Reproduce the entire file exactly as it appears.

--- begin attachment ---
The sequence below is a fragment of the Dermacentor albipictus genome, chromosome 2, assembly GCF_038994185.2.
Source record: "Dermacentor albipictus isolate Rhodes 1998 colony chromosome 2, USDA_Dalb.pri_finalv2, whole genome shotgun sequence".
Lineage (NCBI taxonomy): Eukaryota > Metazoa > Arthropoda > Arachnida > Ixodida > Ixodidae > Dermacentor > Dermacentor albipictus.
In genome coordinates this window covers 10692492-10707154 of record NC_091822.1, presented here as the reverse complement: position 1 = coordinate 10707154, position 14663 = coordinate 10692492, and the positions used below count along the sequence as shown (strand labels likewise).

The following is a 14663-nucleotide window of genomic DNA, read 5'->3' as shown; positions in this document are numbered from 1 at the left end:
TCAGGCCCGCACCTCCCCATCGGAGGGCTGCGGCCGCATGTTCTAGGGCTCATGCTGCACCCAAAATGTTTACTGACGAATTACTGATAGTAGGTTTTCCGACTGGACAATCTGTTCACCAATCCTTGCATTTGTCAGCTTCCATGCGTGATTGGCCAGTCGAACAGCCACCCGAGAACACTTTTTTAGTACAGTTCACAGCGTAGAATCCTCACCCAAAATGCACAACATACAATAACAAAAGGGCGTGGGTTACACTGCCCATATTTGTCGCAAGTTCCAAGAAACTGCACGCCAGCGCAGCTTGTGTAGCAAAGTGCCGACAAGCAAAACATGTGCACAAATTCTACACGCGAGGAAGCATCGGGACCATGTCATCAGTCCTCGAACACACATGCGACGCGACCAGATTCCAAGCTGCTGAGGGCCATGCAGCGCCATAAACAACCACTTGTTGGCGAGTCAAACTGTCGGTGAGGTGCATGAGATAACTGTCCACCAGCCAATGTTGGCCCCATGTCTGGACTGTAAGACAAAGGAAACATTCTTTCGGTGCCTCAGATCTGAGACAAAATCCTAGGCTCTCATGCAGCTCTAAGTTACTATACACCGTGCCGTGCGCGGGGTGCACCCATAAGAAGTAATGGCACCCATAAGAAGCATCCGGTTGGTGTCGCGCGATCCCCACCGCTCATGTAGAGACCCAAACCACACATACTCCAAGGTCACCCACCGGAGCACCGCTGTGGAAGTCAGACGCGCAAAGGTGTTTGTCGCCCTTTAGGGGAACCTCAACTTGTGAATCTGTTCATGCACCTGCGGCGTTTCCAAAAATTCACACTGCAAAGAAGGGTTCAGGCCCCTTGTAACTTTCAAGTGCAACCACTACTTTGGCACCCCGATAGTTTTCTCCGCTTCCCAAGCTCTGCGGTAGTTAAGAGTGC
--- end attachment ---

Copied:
The sequence below is a fragment of the Dermacentor albipictus genome, chromosome 2, assembly GCF_038994185.2.
Source record: "Dermacentor albipictus isolate Rhodes 1998 colony chromosome 2, USDA_Dalb.pri_finalv2, whole genome shotgun sequence".
Lineage (NCBI taxonomy): Eukaryota > Metazoa > Arthropoda > Arachnida > Ixodida > Ixodidae > Dermacentor > Dermacentor albipictus.
In genome coordinates this window covers 10692492-10707154 of record NC_091822.1, presented here as the reverse complement: position 1 = coordinate 10707154, position 14663 = coordinate 10692492, and the positions used below count along the sequence as shown (strand labels likewise).

The following is a 14663-nucleotide window of genomic DNA, read 5'->3' as shown; positions in this document are numbered from 1 at the left end:
TCAGGCCCGCACCTCCCCATCGGAGGGCTGCGGCCGCATGTTCTAGGGCTCATGCTGCACCCAAAATGTTTACTGACGAATTACTGATAGTAGGTTTTCCGACTGGACAATCTGTTCACCAATCCTTGCATTTGTCAGCTTCCATGCGTGATTGGCCAGTCGAACAGCCACCCGAGAACACTTTTTTAGTACAGTTCACAGCGTAGAATCCTCACCCAAAATGCACAACATACAATAACAAAAGGGCGTGGGTTACACTGCCCATATTTGTCGCAAGTTCCAAGAAACTGCACGCCAGCGCAGCTTGTGTAGCAAAGTGCCGACAAGCAAAACATGTGCACAAATTCTACACGCGAGGAAGCATCGGGACCATGTCATCAGTCCTCGAACACACATGCGACGCGACCAGATTCCAAGCTGCTGAGGGCCATGCAGCGCCATAAACAACCACTTGTTGGCGAGTCAAACTGTCGGTGAGGTGCATGAGATAACTGTCCACCAGCCAATGTTGGCCCCATGTCTGGACTGTAAGACAAAGGAAACATTCTTTCGGTGCCTCAGATCTGAGACAAAATCCTAGGCTCTCATGCAGCTCTAAGTTACTATACACCGTGCCGTGCGCGGGGTGCACCCATAAGAAGTAATGGCACCCATAAGAAGCATCCGGTTGGTGTCGCGCGATCCCCACCGCTCATGTAGAGACCCAAACCACACATACTCCAAGGTCACCCACCGGAGCACCGCTGTGGAAGTCAGACGCGCAAAGGTGTTTGTCGCCCTTTAGGGGAACCTCAACTTGTGAATCTGTTCATGCACCTGCGGCGTTTCCAAAAATTCACACTGCAAAGAAGGGTTCAGGCCCCTTGTAACTTTCAAGTGCAACCACTACTTTGGCACCCCGATAGTTTTCTCCGCTTCCCAAGCTCTGCGGTAGTTAAGAGTGC